Many parents have no idea how much power tears have in helping their kids become resilient, competent people. When my children were young I had the good fortune to learn about this important psychological ally from Dr. Gordon Neufeld, best-selling author of Hold on to Your Kids. Instead of trying to get my kids to cry, I learned to encourage healthy tears when appropriate, and that, as they say, has made all the difference in my parenting.
For kids to adapt to what isn’t working in their life, they need to feel their sorrow, which more often than not when they are small, involves tears. Sometimes kids get stuck developmentally and they don’t feel their sadness or have their tears. The sad thing is that when kids lose their tears, they aren’t able to learn from what isn’t working for them, and are often destined to repeat the same mistakes over and over.
I want to share a powerful example of how a parent used this information to help her daughter. The story is written in the moms’ words, in the first person and all names have been changed to protect the family’s privacy.
My daughter became stuck in her defense against her tears and vulnerability when she was young. I learned to help Erin to feel her tears, instead of reacting harshly and lashing out verbally or physically. Last night was a perfect example of where helping her find her sadness stopped her from reacting angrily to a situation she didn’t like.
Erin was vacuuming the floor because it was her turn. She forgot to do the front entrance, and when I reminded her, she snapped. Her behavior was rapidly deteriorating and by her words I could tell she was in a bad place. She said things like, “You never check when Peter vacuums. I hate vacuuming. I’m not going to do it.”
In the past I used to get sucked in to a power struggle (I relapsed recently, so I had some vivid reminders of why I didn’t want to go there again!). So I came on her side and empathized with her situation. I said things like, “you really don’t want to vacuum.” I showed her that I understood that she really didn’t want to vacuum.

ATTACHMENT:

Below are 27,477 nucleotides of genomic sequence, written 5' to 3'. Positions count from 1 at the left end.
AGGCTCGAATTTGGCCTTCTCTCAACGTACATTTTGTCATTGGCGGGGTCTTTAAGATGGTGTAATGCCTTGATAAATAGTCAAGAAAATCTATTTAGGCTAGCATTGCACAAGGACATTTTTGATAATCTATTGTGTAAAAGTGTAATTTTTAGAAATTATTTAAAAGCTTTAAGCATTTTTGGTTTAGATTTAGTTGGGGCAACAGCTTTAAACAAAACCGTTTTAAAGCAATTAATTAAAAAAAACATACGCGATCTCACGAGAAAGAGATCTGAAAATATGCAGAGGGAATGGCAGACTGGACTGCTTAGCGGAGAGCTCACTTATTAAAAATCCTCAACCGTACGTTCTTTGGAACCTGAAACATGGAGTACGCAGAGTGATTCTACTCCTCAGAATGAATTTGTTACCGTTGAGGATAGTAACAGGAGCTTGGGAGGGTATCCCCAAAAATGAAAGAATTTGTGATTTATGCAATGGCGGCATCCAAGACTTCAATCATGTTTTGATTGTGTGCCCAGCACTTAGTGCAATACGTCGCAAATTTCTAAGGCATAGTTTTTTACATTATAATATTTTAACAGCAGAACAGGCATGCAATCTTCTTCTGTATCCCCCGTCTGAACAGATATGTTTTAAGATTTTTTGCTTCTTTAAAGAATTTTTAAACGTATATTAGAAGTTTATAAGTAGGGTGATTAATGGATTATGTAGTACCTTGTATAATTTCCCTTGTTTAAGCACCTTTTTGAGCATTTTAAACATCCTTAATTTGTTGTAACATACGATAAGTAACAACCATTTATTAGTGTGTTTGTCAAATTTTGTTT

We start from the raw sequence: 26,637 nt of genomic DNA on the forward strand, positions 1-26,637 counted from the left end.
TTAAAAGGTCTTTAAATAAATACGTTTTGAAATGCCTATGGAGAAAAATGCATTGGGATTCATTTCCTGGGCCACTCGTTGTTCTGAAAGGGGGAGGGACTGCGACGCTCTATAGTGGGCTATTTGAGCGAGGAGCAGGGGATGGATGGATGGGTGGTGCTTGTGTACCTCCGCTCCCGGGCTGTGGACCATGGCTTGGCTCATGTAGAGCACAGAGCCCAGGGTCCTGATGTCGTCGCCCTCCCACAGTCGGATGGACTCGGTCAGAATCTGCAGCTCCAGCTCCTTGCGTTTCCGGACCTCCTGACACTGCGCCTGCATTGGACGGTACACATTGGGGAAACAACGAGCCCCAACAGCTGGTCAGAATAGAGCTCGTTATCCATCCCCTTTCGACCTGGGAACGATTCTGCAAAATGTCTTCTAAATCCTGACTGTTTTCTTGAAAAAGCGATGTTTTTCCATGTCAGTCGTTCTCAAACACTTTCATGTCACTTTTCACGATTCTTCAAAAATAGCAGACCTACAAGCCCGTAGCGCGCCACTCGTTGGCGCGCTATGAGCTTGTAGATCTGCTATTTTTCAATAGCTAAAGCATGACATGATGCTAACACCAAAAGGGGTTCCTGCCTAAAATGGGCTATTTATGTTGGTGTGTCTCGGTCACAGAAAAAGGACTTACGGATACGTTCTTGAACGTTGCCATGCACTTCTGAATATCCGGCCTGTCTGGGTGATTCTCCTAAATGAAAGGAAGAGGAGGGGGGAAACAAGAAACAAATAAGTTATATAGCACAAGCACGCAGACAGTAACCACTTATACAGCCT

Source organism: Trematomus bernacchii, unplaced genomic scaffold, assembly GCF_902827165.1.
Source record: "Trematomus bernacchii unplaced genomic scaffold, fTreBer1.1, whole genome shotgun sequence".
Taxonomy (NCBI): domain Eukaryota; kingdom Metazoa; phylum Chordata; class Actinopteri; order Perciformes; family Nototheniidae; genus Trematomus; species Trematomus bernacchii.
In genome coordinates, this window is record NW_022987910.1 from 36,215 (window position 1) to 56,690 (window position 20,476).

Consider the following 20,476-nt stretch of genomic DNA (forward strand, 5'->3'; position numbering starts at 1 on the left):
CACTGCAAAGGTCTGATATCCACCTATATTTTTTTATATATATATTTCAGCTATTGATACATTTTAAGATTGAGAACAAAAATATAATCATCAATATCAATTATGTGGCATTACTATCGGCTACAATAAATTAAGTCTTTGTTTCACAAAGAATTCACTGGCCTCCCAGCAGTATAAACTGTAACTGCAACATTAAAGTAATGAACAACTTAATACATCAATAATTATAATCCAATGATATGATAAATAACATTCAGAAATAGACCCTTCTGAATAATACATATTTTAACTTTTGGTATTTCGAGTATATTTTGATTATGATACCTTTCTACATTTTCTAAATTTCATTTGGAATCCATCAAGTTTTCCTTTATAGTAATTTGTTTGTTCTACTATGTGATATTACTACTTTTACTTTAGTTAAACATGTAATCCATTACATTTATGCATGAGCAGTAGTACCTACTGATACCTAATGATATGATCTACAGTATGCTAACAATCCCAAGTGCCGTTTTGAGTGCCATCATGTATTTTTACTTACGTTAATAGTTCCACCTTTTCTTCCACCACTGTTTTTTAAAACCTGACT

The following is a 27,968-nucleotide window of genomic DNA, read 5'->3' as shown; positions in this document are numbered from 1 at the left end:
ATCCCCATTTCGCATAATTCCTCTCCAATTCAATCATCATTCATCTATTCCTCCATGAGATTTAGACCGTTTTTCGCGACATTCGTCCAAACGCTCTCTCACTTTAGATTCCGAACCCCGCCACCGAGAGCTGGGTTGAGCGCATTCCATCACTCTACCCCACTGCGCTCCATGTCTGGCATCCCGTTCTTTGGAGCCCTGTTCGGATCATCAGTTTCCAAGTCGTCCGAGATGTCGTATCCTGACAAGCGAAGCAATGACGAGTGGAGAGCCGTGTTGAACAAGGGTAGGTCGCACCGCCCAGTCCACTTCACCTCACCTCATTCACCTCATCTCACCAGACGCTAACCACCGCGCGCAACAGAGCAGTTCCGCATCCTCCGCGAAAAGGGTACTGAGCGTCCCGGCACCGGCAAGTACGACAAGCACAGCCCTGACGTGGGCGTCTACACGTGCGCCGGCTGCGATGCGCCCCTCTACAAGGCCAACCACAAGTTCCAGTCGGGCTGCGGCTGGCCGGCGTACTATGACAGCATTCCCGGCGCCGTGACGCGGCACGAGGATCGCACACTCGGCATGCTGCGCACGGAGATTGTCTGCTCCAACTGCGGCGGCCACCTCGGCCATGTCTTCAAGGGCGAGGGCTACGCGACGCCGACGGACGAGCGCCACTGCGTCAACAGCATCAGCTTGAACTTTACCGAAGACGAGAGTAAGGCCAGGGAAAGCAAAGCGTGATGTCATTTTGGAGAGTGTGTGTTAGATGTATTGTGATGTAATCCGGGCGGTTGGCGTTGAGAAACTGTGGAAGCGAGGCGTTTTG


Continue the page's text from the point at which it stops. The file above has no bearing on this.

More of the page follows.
At one point when she was grudgingly picked up the vacuum, she hurt herself on the metal rod. She cried and cried. I took her in my arms and held her. After awhile she calmed down, and then she finished the job without another complaint. She was loving and happy with me afterwards, when in the beginning of her resistance she was saying things like, “You hate me.”
In the middle of her tears and carrying on, I was tempted to relieve her of some of her job. Fortunately I know that one of my most important jobs as a parent is to help her to accept limits so that she will be able to adapt and thrive in the world. So I held firm, sympathizing with the fact that she had to do the job while being firm that she had to do it.
This is a powerful example of how tears can take an angry, stuck child and transform him or her into a much more compliant, happy child.
Before signing off, I want to add that it is equally important that you have your own tears about that which isn’t working for you. As soon as Dr. Neufeld explained why tears are important, my years in the counselor’s chair crying made sense! At the time I thought my tears were a bit over the top, but I knew I needed help so I kept going. Besides, I always felt better after having my tears.
Now I know that those tears were absolutely necessary for me to mature further and find better ways of getting my needs met. Through having my tears, cognitive therapy and other personal growth, I learned how to overcome depression, anxiety issues and major parenting challenges. If you are frustrated with your kids or other aspects of your life, see if you can find a way to have your own tears first, before trying to tackle the challenge. You may need to call a friend or go see a counselor or coach to find your tears, and you’ll be glad you did.